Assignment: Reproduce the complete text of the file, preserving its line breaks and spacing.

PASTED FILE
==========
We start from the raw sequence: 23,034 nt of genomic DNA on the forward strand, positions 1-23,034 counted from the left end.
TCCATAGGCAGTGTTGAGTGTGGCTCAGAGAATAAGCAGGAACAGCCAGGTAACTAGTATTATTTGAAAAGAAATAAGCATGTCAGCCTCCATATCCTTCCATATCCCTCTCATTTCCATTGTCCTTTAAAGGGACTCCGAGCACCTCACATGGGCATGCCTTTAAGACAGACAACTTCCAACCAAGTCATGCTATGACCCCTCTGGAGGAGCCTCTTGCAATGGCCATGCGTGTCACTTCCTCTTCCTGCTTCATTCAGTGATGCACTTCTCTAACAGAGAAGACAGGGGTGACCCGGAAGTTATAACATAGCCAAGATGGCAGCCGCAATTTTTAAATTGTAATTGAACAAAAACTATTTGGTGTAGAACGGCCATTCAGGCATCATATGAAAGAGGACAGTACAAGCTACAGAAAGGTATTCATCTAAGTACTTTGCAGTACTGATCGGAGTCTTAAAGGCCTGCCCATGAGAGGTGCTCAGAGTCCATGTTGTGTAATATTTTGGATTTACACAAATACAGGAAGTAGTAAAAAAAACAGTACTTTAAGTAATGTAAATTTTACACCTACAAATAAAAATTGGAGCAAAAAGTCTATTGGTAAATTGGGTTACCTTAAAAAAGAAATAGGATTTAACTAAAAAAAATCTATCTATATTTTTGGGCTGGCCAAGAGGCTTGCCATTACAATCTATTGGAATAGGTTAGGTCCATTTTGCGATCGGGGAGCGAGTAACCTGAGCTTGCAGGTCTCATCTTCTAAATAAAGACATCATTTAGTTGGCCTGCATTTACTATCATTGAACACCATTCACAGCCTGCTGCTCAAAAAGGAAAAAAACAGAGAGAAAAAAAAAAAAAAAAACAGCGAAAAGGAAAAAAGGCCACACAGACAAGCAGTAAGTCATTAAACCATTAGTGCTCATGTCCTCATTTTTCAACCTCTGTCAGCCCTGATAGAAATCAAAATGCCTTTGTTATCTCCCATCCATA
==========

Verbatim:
We start from the raw sequence: 23,034 nt of genomic DNA on the forward strand, positions 1-23,034 counted from the left end.
TCCATAGGCAGTGTTGAGTGTGGCTCAGAGAATAAGCAGGAACAGCCAGGTAACTAGTATTATTTGAAAAGAAATAAGCATGTCAGCCTCCATATCCTTCCATATCCCTCTCATTTCCATTGTCCTTTAAAGGGACTCCGAGCACCTCACATGGGCATGCCTTTAAGACAGACAACTTCCAACCAAGTCATGCTATGACCCCTCTGGAGGAGCCTCTTGCAATGGCCATGCGTGTCACTTCCTCTTCCTGCTTCATTCAGTGATGCACTTCTCTAACAGAGAAGACAGGGGTGACCCGGAAGTTATAACATAGCCAAGATGGCAGCCGCAATTTTTAAATTGTAATTGAACAAAAACTATTTGGTGTAGAACGGCCATTCAGGCATCATATGAAAGAGGACAGTACAAGCTACAGAAAGGTATTCATCTAAGTACTTTGCAGTACTGATCGGAGTCTTAAAGGCCTGCCCATGAGAGGTGCTCAGAGTCCATGTTGTGTAATATTTTGGATTTACACAAATACAGGAAGTAGTAAAAAAAACAGTACTTTAAGTAATGTAAATTTTACACCTACAAATAAAAATTGGAGCAAAAAGTCTATTGGTAAATTGGGTTACCTTAAAAAAGAAATAGGATTTAACTAAAAAAAATCTATCTATATTTTTGGGCTGGCCAAGAGGCTTGCCATTACAATCTATTGGAATAGGTTAGGTCCATTTTGCGATCGGGGAGCGAGTAACCTGAGCTTGCAGGTCTCATCTTCTAAATAAAGACATCATTTAGTTGGCCTGCATTTACTATCATTGAACACCATTCACAGCCTGCTGCTCAAAAAGGAAAAAAACAGAGAGAAAAAAAAAAAAAAAAACAGCGAAAAGGAAAAAAGGCCACACAGACAAGCAGTAAGTCATTAAACCATTAGTGCTCATGTCCTCATTTTTCAACCTCTGTCAGCCCTGATAGAAATCAAAATGCCTTTGTTATCTCCCATCCATA